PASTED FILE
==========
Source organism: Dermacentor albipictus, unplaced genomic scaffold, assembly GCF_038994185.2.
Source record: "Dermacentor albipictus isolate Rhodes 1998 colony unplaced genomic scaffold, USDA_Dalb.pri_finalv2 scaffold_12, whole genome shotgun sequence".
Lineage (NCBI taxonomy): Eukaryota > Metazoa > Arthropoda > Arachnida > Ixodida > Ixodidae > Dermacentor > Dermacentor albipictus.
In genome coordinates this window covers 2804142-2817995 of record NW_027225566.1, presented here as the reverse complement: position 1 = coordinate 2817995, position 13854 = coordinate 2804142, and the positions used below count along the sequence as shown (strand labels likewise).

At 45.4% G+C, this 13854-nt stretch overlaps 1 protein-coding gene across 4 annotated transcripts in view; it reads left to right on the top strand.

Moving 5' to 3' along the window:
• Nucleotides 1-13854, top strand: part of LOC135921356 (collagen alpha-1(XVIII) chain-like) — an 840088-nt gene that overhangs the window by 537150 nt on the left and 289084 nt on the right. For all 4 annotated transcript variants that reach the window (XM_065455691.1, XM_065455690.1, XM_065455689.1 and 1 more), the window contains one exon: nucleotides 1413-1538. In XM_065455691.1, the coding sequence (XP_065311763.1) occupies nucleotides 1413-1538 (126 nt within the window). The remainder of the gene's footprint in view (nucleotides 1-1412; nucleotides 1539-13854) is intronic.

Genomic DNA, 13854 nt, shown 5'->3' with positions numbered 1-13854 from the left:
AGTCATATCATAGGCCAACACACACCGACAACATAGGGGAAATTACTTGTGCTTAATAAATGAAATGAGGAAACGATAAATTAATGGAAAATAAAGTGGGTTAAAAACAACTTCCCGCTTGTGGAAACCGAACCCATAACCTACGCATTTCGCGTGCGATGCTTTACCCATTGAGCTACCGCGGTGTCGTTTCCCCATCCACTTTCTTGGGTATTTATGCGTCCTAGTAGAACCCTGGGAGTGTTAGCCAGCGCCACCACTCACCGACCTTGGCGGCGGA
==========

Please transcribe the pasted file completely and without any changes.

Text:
Source organism: Dermacentor albipictus, unplaced genomic scaffold, assembly GCF_038994185.2.
Source record: "Dermacentor albipictus isolate Rhodes 1998 colony unplaced genomic scaffold, USDA_Dalb.pri_finalv2 scaffold_12, whole genome shotgun sequence".
Lineage (NCBI taxonomy): Eukaryota > Metazoa > Arthropoda > Arachnida > Ixodida > Ixodidae > Dermacentor > Dermacentor albipictus.
In genome coordinates this window covers 2804142-2817995 of record NW_027225566.1, presented here as the reverse complement: position 1 = coordinate 2817995, position 13854 = coordinate 2804142, and the positions used below count along the sequence as shown (strand labels likewise).

At 45.4% G+C, this 13854-nt stretch overlaps 1 protein-coding gene across 4 annotated transcripts in view; it reads left to right on the top strand.

Moving 5' to 3' along the window:
• Nucleotides 1-13854, top strand: part of LOC135921356 (collagen alpha-1(XVIII) chain-like) — an 840088-nt gene that overhangs the window by 537150 nt on the left and 289084 nt on the right. For all 4 annotated transcript variants that reach the window (XM_065455691.1, XM_065455690.1, XM_065455689.1 and 1 more), the window contains one exon: nucleotides 1413-1538. In XM_065455691.1, the coding sequence (XP_065311763.1) occupies nucleotides 1413-1538 (126 nt within the window). The remainder of the gene's footprint in view (nucleotides 1-1412; nucleotides 1539-13854) is intronic.

Genomic DNA, 13854 nt, shown 5'->3' with positions numbered 1-13854 from the left:
AGTCATATCATAGGCCAACACACACCGACAACATAGGGGAAATTACTTGTGCTTAATAAATGAAATGAGGAAACGATAAATTAATGGAAAATAAAGTGGGTTAAAAACAACTTCCCGCTTGTGGAAACCGAACCCATAACCTACGCATTTCGCGTGCGATGCTTTACCCATTGAGCTACCGCGGTGTCGTTTCCCCATCCACTTTCTTGGGTATTTATGCGTCCTAGTAGAACCCTGGGAGTGTTAGCCAGCGCCACCACTCACCGACCTTGGCGGCGGA